The need for a future single communication hub for all agencies to update the community was agreed and thank you to the Slapton Line Partnership for agreeing to host updates on their website.

I will continue to work with the community and all the agencies to try to get the work completed as soon as possible and to safeguard the future of Torcross and the A379. These plans must also consider the defences and communities of Beesands and North Hallsands.


Drink Wise, Age Well in Devon

Drink Wise Age Well

I have received a number of emails about the amendment tabled by John Mann to the Serious Crime Act.

First and foremost, it is of the utmost importance that the government protects children from abuse and addresses concerns that public bodies and other institutions may have failed to act to protect children in the past or deliberately covered up abuse. These must be fully investigated without any fear that anyone could be deterred from giving evidence as a result of the Official Secrets Act

The government has made it clear that John Mann's amendment was not necessary as the Official Secrets Act does not prevent disclosures about abuse being made, this point being clarified by the Home Secretary in the Commons & by the following statement by the Home Office:

The Official Secrets Act is intended to protect certain classes of particularly sensitive information such as security and intelligence matters, and it provides for a number of offences that prevent current or former Crown servants or Government contractors from disclosing certain information without lawful authority. It does not prevent protected information from being disclosed to an officer of an official investigation or inquiry into historical child abuse. In particular, information may be disclosed where the disclosure is made in accordance with that person's official duty or is otherwise authorised. Departments and Ministers can permit current and former civil servants and Government contractors to share knowledge and documentation with an inquiry.

For example, in the case of the Kincora investigation - the Hart Inquiry in Northern Ireland - it has been made absolutely clear by the Attorney-General that prosecutions under the Official Secrets Act will not take place where people are giving evidence of child abuse to the inquiry. The Home Secretary has made it clear that official authorisation would be given for the Goddard Inquiry if a request were made, in a manner similar to that for the Hart Inquiry, and has written to Justice Goddard to suggest that she make such a request to the Attorney General.

Click here to see me being interviewed by Women2Win


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14 OCT 2016

Turn the Page

I visited Turn the Page a children's festival today in Totnes to talk to the event organisers and some of the local authors and illustrators.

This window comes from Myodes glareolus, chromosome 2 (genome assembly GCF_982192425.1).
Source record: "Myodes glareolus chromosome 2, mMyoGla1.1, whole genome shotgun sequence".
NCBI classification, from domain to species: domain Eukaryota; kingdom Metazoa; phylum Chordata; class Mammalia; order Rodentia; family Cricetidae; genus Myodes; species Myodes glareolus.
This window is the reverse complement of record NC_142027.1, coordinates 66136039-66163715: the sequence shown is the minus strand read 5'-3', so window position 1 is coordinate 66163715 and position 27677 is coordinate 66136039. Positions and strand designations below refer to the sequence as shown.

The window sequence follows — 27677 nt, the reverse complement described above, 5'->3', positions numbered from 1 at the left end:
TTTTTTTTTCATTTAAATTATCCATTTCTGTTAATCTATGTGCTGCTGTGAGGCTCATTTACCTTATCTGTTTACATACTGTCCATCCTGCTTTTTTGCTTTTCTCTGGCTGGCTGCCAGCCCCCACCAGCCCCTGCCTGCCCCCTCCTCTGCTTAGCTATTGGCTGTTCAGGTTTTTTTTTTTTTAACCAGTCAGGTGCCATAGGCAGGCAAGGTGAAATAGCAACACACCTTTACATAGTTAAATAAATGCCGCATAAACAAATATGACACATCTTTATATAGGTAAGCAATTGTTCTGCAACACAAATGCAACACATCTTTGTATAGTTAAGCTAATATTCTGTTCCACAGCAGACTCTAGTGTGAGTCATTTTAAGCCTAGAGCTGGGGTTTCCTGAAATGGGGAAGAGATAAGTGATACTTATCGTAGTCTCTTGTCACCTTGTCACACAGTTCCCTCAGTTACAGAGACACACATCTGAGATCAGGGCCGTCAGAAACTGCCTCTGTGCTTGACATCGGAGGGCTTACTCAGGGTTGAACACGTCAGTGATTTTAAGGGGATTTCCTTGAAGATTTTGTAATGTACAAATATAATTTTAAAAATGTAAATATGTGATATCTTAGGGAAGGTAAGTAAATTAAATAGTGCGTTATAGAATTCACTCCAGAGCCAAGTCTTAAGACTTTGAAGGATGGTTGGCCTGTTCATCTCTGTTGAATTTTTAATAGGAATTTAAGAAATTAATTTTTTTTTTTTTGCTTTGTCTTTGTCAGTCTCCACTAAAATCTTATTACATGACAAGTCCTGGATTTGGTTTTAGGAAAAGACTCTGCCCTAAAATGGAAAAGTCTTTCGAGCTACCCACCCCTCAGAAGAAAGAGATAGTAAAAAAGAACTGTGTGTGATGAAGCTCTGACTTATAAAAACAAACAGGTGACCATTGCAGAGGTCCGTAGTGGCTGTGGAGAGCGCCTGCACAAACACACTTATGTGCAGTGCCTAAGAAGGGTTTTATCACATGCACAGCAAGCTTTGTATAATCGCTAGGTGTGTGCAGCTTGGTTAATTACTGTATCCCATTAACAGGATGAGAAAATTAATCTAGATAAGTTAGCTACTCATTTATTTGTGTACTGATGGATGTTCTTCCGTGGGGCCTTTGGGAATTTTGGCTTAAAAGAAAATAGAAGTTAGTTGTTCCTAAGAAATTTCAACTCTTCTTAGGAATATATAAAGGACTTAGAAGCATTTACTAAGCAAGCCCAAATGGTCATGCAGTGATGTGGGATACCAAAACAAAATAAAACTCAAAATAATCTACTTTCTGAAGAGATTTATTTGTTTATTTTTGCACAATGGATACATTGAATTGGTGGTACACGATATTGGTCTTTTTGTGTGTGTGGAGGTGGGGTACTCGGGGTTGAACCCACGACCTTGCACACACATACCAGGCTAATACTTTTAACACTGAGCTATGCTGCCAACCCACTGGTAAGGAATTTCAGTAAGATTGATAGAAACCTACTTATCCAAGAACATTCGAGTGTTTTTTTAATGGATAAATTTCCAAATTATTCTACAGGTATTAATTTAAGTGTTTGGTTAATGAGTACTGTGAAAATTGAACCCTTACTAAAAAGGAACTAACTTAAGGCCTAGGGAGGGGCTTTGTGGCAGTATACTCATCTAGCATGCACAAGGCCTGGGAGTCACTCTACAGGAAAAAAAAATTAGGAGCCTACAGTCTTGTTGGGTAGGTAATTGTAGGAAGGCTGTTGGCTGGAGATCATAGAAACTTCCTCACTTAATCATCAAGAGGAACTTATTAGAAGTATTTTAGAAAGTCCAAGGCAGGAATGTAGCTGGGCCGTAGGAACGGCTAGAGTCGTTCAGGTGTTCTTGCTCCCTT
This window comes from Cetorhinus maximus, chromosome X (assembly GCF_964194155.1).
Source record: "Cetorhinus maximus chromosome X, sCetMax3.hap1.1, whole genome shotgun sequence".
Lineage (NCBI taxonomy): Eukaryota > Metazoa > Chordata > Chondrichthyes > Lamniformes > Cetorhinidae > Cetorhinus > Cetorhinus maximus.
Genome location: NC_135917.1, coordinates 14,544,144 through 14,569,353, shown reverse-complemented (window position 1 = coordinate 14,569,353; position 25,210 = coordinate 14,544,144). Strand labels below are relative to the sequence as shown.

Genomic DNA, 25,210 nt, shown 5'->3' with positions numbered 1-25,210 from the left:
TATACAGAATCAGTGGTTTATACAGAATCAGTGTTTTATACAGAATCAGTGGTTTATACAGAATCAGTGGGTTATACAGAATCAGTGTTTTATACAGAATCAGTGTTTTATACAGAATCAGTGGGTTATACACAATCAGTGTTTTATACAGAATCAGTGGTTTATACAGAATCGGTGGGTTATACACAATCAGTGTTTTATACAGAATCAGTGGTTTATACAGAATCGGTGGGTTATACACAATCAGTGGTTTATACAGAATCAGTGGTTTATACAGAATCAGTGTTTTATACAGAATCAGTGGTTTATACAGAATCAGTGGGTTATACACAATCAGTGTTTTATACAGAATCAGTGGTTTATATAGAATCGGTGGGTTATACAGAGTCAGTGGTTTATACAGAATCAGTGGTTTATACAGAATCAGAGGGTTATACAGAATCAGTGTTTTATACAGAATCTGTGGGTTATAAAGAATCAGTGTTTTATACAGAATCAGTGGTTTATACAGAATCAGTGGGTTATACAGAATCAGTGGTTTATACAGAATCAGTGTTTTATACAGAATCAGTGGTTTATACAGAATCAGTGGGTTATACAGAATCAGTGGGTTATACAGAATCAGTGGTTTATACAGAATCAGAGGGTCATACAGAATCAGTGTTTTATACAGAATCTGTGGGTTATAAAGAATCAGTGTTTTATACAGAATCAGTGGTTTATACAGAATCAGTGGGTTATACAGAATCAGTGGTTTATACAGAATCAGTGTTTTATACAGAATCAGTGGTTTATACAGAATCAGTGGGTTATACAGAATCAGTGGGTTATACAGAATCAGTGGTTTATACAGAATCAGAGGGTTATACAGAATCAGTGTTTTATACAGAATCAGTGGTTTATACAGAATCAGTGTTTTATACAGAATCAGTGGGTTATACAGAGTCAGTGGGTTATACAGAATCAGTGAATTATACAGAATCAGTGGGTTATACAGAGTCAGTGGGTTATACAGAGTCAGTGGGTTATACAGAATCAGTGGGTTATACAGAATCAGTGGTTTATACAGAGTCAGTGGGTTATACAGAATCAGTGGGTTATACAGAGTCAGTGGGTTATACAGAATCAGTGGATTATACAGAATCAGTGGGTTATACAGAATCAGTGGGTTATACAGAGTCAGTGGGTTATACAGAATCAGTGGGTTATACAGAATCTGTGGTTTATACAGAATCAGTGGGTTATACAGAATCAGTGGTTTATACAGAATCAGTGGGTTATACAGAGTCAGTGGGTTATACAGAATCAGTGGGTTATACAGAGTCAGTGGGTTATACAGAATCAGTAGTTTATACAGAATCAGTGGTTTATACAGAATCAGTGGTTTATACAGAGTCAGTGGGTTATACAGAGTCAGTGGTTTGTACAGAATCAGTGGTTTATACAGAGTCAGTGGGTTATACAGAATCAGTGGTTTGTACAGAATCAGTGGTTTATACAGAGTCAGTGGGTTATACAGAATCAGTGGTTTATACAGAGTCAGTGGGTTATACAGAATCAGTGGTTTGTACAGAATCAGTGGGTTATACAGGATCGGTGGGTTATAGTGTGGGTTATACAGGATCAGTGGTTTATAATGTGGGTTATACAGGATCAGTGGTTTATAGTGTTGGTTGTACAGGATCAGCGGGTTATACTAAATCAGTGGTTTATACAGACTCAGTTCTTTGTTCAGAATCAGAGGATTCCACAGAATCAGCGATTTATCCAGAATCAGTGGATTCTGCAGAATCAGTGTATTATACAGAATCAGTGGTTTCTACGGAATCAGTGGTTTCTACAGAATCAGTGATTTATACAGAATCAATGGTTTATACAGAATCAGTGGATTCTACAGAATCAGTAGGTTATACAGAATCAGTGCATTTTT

14 OCT 2016


This afternoon I had a wonderful time at KEVICC talking to students about being an MP and the European Referendum. It was good to meet so many politically engaged students at the college.

14 OCT 2016

Totnes Women's Institute

I was delighted to visit Totnes Women's Institute's climate change event today at St Mary's Church Totnes. It was great to meet all the hard working volunteers that made their Week of Action possible.

19 OCT 2016

Agriculture and Fishing

Sarah Wollaston Chair, Health Committee Time is short, so I will congratulate my hon. Friend Scott Mann on bringing forward this debate, and endorse the many comments he and others have made about the importance of our farming industry. I would like to touch on: issues for our fishing industry,...

18 OCT 2016

Health Select Committee

The Health Committee questioned the Secretary of State for Health and NHS Chief Executives as part of the inquiry on the current state of NHS finances.

13 OCT 2016

South West Royal College of General Practitioners

I met with Richard Pratt of the South West Royal College of General Practitioners to discuss the GP Forward View. You can find out more about the GP Forward View

13 OCT 2016


It was fantastic to meet  with Debbie and Alison from Barnardo's to talk about their new project, 'Believe In Me' which aims to show off the incredible things that children who may not have had the best start in life can do.

13 OCT 2016

Hospital Consultants

I met with members of the Hospital Consultants and Specialists Association to talk about the pressures facing the NHS and how to deal with the challenges the NHS faces. It was a pleasure to meet with Claudia, John, Ross, and Eddie from the...

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Sarah's Personal Blog